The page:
Bearberry is a fine textured evergreen ground cover that is native to northern parts of Europe, Asia and North America. The leaves are simple and dark green, sometimes taking on a bronze or reddish tinge by fall. The plants reach grow up to 12” tall and slowly form dense attractive mats. In spring, bearberry features tiny, dropping, bell-shaped white to pink flowers that are followed by bright red berries in late summer. It thrives in poor sandy soil and is particularly useful at the beach because it tolerates salt and drought. Especially nice cascading down a wall. Bearberry is difficult to establish and prefers cool climates. Both the common and botanical name refer to the fact that bears like to eat the berries but other wildlife like them too. Leaves and berries are used for Christmas decorations.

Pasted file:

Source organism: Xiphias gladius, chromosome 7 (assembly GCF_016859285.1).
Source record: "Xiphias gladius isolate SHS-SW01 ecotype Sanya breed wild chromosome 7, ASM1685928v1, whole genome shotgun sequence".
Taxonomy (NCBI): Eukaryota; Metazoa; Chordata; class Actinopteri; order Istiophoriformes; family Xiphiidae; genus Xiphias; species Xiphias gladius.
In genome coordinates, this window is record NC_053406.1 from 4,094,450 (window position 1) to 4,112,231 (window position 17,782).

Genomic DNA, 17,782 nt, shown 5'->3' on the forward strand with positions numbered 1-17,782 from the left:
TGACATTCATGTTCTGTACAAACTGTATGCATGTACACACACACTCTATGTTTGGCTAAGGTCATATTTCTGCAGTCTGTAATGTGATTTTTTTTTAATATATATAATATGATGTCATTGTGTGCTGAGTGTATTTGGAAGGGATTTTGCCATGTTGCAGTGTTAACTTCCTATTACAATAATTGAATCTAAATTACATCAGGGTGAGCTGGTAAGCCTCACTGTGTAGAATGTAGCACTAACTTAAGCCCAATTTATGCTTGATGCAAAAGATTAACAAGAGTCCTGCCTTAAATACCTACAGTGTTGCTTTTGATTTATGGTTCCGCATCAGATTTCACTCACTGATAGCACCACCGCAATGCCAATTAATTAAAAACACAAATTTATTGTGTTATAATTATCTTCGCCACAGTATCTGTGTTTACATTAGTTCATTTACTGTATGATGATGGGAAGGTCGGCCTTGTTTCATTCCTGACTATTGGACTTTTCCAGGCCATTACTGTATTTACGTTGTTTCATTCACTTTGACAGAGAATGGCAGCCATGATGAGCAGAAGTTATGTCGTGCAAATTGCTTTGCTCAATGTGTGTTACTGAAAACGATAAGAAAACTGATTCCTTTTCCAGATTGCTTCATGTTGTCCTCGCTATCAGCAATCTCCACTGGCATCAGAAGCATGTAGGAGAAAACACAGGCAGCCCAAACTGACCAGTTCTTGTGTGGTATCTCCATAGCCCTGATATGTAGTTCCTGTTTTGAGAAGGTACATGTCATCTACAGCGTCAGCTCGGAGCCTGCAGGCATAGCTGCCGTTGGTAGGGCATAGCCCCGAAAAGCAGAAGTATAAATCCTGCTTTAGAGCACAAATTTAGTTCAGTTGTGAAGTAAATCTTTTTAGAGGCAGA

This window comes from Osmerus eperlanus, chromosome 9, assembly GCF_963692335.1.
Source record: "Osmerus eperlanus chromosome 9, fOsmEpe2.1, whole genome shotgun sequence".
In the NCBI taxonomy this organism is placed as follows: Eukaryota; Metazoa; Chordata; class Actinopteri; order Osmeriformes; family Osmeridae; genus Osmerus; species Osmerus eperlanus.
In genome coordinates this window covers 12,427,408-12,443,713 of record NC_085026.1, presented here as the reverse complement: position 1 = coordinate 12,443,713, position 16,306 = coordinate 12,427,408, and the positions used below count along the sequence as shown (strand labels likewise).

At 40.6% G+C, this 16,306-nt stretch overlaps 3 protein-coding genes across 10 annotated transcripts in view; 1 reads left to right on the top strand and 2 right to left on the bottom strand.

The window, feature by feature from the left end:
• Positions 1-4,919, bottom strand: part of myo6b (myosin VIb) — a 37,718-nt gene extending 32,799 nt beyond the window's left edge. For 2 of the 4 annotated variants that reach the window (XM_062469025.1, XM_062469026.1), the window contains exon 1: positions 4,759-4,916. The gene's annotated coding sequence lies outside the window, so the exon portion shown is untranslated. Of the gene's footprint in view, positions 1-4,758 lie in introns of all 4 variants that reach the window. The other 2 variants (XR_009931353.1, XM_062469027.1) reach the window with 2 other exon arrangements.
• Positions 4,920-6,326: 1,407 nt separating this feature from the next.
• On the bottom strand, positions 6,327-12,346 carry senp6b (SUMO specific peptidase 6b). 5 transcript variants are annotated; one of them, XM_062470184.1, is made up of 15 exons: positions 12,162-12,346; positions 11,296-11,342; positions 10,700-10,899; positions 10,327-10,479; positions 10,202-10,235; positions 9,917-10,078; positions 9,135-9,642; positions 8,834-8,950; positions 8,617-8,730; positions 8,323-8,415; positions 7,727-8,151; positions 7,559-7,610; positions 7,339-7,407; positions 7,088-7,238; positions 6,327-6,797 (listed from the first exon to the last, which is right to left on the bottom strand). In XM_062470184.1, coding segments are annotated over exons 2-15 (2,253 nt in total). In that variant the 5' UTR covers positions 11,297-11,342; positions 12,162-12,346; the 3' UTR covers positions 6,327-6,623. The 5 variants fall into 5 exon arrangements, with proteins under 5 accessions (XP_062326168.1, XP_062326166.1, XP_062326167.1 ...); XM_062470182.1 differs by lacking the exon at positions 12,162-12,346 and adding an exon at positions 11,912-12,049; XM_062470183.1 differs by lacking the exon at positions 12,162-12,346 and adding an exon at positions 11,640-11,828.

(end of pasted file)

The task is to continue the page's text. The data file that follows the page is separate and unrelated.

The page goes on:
Type: Evergreen groundcover
Outstanding Feature: Red berries from late summer into fall; salt and drought tolerance
Form: Low growing dense mat
Growth Rate: Slow
Bloom: Tiny white to pink bell-shaped flowers are produced in racemes in spring.
Size: 6-12” H x 15’
Light: Full sun; tolerates some shade
Soil: Infertile, sandy, well-drained, slightly acidic
Hardiness: Zones 2-7
Care: Low maintenance; no need to prune
Pests and Diseases: Generally disease resistant but may be susceptible to mildew, rust, leaf spot and leaf gall.
Propagation: Stem cuttings; seed (needs stratification and scarification)
‘Massachusetts’ (more disease resistant with smaller leaves than species; flowers and fruits well)
‘Point Reyes’ (heat and drought tolerant)
‘Vancouver Jade’ (outstanding vigor, larger leaves than species).